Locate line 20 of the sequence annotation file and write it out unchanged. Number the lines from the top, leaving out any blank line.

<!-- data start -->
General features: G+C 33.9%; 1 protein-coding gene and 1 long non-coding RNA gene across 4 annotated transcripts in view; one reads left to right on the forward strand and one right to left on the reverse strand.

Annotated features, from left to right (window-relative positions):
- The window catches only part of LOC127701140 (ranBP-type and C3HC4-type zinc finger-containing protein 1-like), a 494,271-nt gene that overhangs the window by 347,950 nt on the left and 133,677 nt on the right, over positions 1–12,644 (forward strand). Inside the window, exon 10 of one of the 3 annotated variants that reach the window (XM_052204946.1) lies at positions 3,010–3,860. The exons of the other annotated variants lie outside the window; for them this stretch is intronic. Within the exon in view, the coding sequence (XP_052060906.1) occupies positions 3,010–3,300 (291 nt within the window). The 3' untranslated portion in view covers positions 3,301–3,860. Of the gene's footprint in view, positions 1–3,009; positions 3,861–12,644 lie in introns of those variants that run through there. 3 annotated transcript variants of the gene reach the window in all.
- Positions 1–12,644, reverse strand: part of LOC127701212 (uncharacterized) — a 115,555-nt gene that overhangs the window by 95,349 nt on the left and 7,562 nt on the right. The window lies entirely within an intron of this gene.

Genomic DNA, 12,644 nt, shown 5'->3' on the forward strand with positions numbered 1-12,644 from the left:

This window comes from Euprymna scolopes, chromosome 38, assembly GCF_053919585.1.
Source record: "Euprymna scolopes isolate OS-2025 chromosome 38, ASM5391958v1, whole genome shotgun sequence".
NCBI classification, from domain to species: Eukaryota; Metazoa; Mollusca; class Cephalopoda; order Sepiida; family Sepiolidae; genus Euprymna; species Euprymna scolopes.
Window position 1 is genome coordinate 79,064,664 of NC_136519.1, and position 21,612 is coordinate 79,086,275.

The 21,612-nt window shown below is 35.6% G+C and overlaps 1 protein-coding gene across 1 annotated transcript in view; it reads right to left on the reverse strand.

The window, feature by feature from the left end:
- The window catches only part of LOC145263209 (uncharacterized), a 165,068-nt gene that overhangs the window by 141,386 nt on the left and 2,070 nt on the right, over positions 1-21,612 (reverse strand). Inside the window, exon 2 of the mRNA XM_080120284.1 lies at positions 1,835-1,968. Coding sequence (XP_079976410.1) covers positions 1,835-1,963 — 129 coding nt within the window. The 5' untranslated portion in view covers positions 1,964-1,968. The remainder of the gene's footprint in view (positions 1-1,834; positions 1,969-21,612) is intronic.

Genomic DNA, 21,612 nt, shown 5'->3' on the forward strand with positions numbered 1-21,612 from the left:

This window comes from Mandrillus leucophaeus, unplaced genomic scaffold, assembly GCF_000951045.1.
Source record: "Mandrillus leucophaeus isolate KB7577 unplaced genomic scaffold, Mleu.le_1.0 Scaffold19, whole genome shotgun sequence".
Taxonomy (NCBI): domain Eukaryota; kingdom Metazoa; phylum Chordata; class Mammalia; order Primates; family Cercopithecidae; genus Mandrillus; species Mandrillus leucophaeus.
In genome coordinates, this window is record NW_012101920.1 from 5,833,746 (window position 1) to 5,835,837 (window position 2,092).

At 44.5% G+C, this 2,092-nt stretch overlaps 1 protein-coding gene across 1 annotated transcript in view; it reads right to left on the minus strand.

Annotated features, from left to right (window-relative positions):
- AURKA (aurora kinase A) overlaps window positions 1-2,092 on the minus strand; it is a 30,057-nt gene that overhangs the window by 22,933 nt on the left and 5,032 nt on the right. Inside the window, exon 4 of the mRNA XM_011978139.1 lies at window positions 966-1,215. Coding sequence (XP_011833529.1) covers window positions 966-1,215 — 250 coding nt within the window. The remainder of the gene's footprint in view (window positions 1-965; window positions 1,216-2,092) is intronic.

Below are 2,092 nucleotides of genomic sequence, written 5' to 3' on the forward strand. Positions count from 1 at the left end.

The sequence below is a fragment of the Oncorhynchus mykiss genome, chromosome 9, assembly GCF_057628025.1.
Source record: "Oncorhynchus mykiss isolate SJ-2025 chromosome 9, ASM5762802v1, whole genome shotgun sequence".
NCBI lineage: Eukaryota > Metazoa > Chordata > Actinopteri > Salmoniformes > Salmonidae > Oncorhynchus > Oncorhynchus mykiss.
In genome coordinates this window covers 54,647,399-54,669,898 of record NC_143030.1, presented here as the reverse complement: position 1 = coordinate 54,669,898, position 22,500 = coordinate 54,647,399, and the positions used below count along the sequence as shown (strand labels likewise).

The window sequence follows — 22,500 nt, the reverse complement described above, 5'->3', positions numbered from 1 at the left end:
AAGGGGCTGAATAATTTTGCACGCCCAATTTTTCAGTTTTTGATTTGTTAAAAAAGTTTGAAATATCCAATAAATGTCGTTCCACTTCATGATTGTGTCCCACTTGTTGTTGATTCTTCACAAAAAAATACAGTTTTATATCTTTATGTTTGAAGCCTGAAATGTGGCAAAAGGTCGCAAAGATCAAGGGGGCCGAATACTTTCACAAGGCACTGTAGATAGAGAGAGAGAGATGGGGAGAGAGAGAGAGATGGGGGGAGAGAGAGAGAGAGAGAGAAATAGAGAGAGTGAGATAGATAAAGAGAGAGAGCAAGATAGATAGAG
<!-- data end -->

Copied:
- AURKA (aurora kinase A) overlaps window positions 1-2,092 on the minus strand; it is a 30,057-nt gene that overhangs the window by 22,933 nt on the left and 5,032 nt on the right. Inside the window, exon 4 of the mRNA XM_011978139.1 lies at window positions 966-1,215. Coding sequence (XP_011833529.1) covers window positions 966-1,215 — 250 coding nt within the window. The remainder of the gene's footprint in view (window positions 1-965; window positions 1,216-2,092) is intronic.